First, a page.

Posts Tagged ‘. double mastectomy’

Twelve Year Stage 3 Breast Cancer Survivor, Susan Gonzalez.

Sunday, August 13th, 2017

Susan Gonzalez is a nurse, Certified Professional Cancer Coach, certified in plant-based nutrition, and a 12 year stage III lobular breast cancer survivor. She is an advocate for health and wellness with a focus on cancer prevention and the use of holistic healing for cancer survival.  Her popular book, “100 Perks of Having Cancer plus 100 Health Tips for Surviving It”, and her award winning blog, “The Savvy Sister: simple changes for healthy living”, provides valuable tools for those wishing to live a happy and healthy life after cancer.

As a warrior for cancer survivors, she hosts her own website, CancerSurvivorsForLife.com, where survivors can find information on healing the body, mind and spirit to reduce their risk of cancer recurrence.  Susan is also the creator of MOON Organics: a natural skin care company created for those who want to avoid cancer-causing chemicals. You can see all her products at MOON-Organics.com.

Susan lives in Atlanta with her husband and two daughters. I previously interviewed my colleague, Susan,  5 years ago.

Enjoy the Interview below:

 

Are Double Mastectomies Necessary for Women With Breast Cancer?

Friday, December 7th, 2012

A new study presented at the American Society of Clinical Oncology’s Quality Care Symposium last month concluded that about 70% of women who have both breasts removed following a breast cancer diagnosis do so despite a very low risk of having subsequent cancer in the healthy breast.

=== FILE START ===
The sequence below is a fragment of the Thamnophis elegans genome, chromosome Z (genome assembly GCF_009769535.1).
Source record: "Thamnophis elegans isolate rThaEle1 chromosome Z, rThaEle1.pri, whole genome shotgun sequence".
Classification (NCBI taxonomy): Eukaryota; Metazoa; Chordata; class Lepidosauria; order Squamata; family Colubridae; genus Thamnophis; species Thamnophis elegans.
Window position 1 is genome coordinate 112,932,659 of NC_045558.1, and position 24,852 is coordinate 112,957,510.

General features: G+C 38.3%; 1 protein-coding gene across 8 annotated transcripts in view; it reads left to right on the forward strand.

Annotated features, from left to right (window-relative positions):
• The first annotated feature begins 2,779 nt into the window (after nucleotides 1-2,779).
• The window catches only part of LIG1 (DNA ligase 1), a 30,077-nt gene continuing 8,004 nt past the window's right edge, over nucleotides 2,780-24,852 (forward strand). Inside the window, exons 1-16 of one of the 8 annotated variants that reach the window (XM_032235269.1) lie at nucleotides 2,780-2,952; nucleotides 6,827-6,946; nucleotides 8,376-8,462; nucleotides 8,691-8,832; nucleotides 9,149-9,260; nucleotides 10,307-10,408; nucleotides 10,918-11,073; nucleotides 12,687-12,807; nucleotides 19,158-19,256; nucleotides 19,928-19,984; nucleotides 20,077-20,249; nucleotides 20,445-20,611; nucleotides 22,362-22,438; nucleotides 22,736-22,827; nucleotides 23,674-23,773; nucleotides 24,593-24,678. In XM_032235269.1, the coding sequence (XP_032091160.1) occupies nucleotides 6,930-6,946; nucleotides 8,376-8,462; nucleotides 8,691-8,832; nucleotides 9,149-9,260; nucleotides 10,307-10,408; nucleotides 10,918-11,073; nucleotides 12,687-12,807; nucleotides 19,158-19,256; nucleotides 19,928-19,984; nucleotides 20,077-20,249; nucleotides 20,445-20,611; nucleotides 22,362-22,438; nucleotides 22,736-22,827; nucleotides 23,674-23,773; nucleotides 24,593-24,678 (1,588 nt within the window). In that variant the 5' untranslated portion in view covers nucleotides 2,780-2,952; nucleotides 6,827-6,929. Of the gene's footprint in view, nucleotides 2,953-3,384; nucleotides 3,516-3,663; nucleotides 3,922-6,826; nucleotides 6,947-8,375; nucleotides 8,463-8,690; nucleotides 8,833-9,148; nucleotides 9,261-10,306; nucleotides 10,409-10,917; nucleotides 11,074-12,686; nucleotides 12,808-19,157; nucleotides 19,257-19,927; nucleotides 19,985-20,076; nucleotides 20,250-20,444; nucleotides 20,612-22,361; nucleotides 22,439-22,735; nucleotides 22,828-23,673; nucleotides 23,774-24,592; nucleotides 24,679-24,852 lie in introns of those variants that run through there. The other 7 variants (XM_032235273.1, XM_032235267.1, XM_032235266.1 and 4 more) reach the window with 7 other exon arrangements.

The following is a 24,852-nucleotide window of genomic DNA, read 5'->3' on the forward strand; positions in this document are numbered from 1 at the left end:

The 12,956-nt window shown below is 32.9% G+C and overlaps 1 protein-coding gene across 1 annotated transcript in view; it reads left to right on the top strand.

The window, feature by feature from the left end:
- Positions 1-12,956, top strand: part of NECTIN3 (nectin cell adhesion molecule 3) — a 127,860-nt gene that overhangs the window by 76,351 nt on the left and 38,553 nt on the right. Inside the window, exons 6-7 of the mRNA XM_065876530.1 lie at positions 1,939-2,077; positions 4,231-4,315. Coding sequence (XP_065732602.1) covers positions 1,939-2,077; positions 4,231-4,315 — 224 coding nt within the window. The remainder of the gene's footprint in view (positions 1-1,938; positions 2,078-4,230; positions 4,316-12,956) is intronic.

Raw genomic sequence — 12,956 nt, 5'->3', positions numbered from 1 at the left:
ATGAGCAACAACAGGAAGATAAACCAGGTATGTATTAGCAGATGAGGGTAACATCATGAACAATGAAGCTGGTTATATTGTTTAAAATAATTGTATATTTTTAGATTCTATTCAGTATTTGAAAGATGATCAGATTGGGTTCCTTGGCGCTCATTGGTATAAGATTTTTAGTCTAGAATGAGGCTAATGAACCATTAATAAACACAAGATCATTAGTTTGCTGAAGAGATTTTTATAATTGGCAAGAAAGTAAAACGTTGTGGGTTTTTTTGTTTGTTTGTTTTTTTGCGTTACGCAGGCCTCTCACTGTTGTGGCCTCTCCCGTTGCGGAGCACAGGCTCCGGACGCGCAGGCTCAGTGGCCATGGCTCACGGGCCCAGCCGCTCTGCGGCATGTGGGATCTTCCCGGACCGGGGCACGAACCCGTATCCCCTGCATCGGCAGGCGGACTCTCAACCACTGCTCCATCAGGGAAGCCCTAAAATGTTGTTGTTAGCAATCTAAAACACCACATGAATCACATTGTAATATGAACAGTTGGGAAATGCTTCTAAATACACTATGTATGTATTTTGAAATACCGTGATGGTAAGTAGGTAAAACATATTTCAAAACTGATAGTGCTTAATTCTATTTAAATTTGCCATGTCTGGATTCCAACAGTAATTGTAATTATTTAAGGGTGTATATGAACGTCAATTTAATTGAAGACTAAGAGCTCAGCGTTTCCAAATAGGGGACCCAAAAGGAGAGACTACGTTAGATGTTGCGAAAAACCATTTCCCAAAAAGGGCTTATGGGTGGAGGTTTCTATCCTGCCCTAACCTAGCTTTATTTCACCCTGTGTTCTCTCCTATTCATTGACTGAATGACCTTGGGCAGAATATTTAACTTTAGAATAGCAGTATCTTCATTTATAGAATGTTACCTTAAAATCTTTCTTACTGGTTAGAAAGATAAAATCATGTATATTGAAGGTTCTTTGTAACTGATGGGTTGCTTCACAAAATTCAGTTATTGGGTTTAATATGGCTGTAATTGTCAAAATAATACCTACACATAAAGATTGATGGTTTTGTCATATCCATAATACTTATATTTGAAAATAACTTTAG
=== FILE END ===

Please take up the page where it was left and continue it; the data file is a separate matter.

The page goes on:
The study found that 90% of wom,en who had surgery to remove both breast reported being worried about cancer recurring., The researchers said “Women appear to be using worry over cancer recurrence to choose contralateral prophylactic mastectomy. This does not make sense, because having a non-affected breast removed will not reduce the risk of recurrence in the affected breast.  ”

One thousand four hundred forty six women who had been treated for breast cancer and who had not had recurrence were included in the study.  Of these, 7% had surgery to remove both breasts and among women who had a mastectomy, nearly 1 in 5 had a double mastectomy.

Researchers also collected data on clinical indications for double mastectomy, including patients family history of breast and ovarian cancer and the results of any genetic testing. “For women who do not have a strong family history or a genetic finding, we would argue it’s probably not appropriate to get the unaffected breast removed.” The researchers are developing a decision tool that will help guide women through breast cancer treatment choices. The researchers said “I believe surgeons are telling their patients that a contralateral mastectomy won’t reduce their risk of recurrence and that it is associated with higher mortality. But this procedure is still done and it’s done in women who donm;t need to have it done. A decision tool like ours will solicit common misconceptions about breast cancer treatment and give women feedback to help them fully understand the options and risks involved.”